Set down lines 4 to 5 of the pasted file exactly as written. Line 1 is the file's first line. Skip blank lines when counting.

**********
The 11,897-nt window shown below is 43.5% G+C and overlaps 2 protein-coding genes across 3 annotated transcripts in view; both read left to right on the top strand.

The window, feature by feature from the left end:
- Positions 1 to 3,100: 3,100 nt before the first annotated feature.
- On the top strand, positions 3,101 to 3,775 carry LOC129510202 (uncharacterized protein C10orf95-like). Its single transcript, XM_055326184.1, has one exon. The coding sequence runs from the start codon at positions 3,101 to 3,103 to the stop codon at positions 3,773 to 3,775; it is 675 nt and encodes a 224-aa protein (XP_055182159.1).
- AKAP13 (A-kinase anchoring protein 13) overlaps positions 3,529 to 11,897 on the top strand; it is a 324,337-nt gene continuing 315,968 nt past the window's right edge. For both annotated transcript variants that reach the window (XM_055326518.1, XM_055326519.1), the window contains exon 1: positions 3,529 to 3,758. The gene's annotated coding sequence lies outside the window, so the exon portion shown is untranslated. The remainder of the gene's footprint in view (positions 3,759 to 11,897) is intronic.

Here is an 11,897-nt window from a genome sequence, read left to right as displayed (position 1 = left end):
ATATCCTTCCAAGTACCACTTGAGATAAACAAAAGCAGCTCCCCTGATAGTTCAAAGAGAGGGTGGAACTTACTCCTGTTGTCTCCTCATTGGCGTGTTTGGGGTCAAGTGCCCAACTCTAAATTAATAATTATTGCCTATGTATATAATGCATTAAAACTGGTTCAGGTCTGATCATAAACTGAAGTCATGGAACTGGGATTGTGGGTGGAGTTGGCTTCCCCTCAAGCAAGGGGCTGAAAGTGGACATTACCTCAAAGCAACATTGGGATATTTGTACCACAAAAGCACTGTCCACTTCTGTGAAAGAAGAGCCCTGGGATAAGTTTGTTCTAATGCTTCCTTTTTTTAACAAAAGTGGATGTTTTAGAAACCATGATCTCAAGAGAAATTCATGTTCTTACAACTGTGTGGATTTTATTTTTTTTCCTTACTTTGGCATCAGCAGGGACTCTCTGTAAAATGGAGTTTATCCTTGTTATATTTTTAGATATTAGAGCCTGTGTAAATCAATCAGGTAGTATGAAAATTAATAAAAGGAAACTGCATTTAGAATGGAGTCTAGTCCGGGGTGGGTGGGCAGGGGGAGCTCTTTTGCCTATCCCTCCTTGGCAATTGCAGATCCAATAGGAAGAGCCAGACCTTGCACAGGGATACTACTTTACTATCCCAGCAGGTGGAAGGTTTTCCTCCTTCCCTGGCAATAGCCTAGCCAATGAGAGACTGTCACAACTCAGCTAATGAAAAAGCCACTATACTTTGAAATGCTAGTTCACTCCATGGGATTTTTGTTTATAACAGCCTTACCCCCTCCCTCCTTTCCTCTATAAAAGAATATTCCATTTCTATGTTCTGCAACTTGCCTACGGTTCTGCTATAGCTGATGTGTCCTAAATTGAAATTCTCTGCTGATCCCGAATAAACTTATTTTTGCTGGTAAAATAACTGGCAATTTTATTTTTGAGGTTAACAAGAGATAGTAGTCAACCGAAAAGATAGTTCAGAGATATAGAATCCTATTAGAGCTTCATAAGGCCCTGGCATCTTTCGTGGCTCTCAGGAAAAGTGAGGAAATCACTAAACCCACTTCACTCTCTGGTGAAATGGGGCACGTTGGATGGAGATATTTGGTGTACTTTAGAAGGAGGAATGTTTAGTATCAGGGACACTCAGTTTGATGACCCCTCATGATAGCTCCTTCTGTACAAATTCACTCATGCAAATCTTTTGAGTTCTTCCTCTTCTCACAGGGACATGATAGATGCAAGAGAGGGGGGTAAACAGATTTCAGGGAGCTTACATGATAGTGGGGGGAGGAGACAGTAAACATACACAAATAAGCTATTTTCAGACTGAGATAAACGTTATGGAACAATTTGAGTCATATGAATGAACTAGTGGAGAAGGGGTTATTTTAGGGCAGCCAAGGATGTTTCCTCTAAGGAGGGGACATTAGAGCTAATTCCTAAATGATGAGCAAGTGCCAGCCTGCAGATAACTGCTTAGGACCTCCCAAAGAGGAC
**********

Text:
- On the top strand, positions 3,101 to 3,775 carry LOC129510202 (uncharacterized protein C10orf95-like). Its single transcript, XM_055326184.1, has one exon. The coding sequence runs from the start codon at positions 3,101 to 3,103 to the stop codon at positions 3,773 to 3,775; it is 675 nt and encodes a 224-aa protein (XP_055182159.1).
- AKAP13 (A-kinase anchoring protein 13) overlaps positions 3,529 to 11,897 on the top strand; it is a 324,337-nt gene continuing 315,968 nt past the window's right edge. For both annotated transcript variants that reach the window (XM_055326518.1, XM_055326519.1), the window contains exon 1: positions 3,529 to 3,758. The gene's annotated coding sequence lies outside the window, so the exon portion shown is untranslated. The remainder of the gene's footprint in view (positions 3,759 to 11,897) is intronic.